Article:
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4) Raising dents: To raise a dent on the stock put a damp cloth over the dent/s and then apply light pressure over that particular point with a hot iron - preferably just the tip of the iron (what you see in the pics is a bit too much 'iron' and definitely wrong). Keep doing this until the dent raises.

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As you start sanding with finer grits (I am currently on 1000), the stock will acquire a sheen of its own and the smoothness should easily surpass that of glass.

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I have also been raising the dents on the butt stock between sanding sessions and the majority has been raised and only the darkish marks remain.

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Once the stock has been sanded down, remove all the bits including the butt plate/pad.

Clean the stock thoroughly as well as the workplace and your hands.

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Choose your stain. I have decided on Birchwood Casey's water based walnut stain as I would like to finish off what little was left.

Pour some stain into a dixie cup and make a 'rubber' from a clean lint free bit of cloth.

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Apply evenly on stock....

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and let dry overnight.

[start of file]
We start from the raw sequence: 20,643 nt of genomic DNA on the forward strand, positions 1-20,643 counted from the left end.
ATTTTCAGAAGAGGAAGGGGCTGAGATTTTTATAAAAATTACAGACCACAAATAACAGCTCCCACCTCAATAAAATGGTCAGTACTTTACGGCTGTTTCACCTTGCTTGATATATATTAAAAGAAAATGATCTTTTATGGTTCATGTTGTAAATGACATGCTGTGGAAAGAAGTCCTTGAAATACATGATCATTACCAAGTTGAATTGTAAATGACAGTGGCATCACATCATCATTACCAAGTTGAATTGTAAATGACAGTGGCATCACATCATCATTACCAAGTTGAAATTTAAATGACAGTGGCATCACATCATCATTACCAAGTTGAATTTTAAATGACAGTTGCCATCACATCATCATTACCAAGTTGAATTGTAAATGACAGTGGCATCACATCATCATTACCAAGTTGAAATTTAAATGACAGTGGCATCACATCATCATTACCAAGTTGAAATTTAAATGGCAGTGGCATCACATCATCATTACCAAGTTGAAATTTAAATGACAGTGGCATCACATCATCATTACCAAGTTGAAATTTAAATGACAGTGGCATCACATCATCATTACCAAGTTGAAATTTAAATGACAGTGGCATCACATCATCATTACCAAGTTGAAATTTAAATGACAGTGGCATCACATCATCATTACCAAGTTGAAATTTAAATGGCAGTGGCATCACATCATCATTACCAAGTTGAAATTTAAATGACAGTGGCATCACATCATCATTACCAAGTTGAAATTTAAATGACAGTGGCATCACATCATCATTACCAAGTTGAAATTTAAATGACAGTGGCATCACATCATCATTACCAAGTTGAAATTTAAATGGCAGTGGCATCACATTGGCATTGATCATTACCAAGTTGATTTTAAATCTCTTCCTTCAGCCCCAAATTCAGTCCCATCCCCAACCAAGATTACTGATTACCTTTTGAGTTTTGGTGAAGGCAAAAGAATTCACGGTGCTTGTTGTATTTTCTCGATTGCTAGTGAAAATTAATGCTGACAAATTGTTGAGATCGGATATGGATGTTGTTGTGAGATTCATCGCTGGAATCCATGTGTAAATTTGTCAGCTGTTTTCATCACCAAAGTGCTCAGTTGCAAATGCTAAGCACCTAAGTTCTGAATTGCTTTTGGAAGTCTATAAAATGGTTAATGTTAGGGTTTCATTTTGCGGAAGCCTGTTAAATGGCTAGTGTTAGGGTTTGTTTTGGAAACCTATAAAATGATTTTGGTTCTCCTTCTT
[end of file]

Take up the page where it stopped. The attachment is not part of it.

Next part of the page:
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Once dry, rub/polish the stock with tissue paper or a clean cloth along the grain. Don't be too vigorous. In case, you need to darken the stock some more then apply the stain as mentioned above. However, if you should wish to lighten the colour then you could take a clean wet sponge or cloth to remove the degree of colour as required. Remember to let it dry overnight.

One thing I must mention is that it is not necessary to stain a stock. If the bare wood has a colour that pleases you then you could skip staining and go directly to oiling the stock. To see what it would like with just the oil finish, wipe a damp cloth over the wood. This will give you an approximate idea of how much the finish would darken if you left out the stain.

Continued on 19.3.2007:

This morning the fore-end and butt stock were rubbed down first with kitchen roll paper and followed by a clean cloth.

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I felt the shade of brown on the rear of the buttstock was a bit dark, so used the method mentioned above to lighten it. This is one of the advantage of using a water based stain. Make sure you wipe the wet and dry cloths along the direction of the grain and use that dry cloth as soon as possible.

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The wood was left to dry for a few hours indoors after which it was time to seal the inletted wood and rear of the stock using Birchwood Casey's Sealer and Filler. The reason for sealing these parts is because they seldom get a protective coat and hence act as a gateway for the ingress of moisture into the wood.